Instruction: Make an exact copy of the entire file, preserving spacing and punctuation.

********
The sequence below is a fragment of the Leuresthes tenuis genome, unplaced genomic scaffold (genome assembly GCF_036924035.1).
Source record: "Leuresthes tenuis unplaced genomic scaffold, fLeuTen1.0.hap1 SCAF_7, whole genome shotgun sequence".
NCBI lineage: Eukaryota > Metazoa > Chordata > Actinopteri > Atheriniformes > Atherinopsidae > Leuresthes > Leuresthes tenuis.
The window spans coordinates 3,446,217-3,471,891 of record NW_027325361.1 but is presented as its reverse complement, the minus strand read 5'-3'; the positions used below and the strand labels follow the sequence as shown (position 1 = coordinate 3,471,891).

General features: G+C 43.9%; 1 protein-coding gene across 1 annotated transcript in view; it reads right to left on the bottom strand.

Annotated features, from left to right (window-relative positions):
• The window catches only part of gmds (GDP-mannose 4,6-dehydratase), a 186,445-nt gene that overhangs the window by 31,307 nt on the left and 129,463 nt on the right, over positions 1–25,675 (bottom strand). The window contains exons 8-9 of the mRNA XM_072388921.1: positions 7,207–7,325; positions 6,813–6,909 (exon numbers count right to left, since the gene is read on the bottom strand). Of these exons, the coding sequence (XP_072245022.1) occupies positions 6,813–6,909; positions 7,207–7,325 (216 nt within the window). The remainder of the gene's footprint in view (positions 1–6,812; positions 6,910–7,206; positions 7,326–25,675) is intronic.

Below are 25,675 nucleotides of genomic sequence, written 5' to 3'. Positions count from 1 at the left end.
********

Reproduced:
The sequence below is a fragment of the Leuresthes tenuis genome, unplaced genomic scaffold (genome assembly GCF_036924035.1).
Source record: "Leuresthes tenuis unplaced genomic scaffold, fLeuTen1.0.hap1 SCAF_7, whole genome shotgun sequence".
NCBI lineage: Eukaryota > Metazoa > Chordata > Actinopteri > Atheriniformes > Atherinopsidae > Leuresthes > Leuresthes tenuis.
The window spans coordinates 3,446,217-3,471,891 of record NW_027325361.1 but is presented as its reverse complement, the minus strand read 5'-3'; the positions used below and the strand labels follow the sequence as shown (position 1 = coordinate 3,471,891).

General features: G+C 43.9%; 1 protein-coding gene across 1 annotated transcript in view; it reads right to left on the bottom strand.

Annotated features, from left to right (window-relative positions):
• The window catches only part of gmds (GDP-mannose 4,6-dehydratase), a 186,445-nt gene that overhangs the window by 31,307 nt on the left and 129,463 nt on the right, over positions 1–25,675 (bottom strand). The window contains exons 8-9 of the mRNA XM_072388921.1: positions 7,207–7,325; positions 6,813–6,909 (exon numbers count right to left, since the gene is read on the bottom strand). Of these exons, the coding sequence (XP_072245022.1) occupies positions 6,813–6,909; positions 7,207–7,325 (216 nt within the window). The remainder of the gene's footprint in view (positions 1–6,812; positions 6,910–7,206; positions 7,326–25,675) is intronic.

Below are 25,675 nucleotides of genomic sequence, written 5' to 3'. Positions count from 1 at the left end.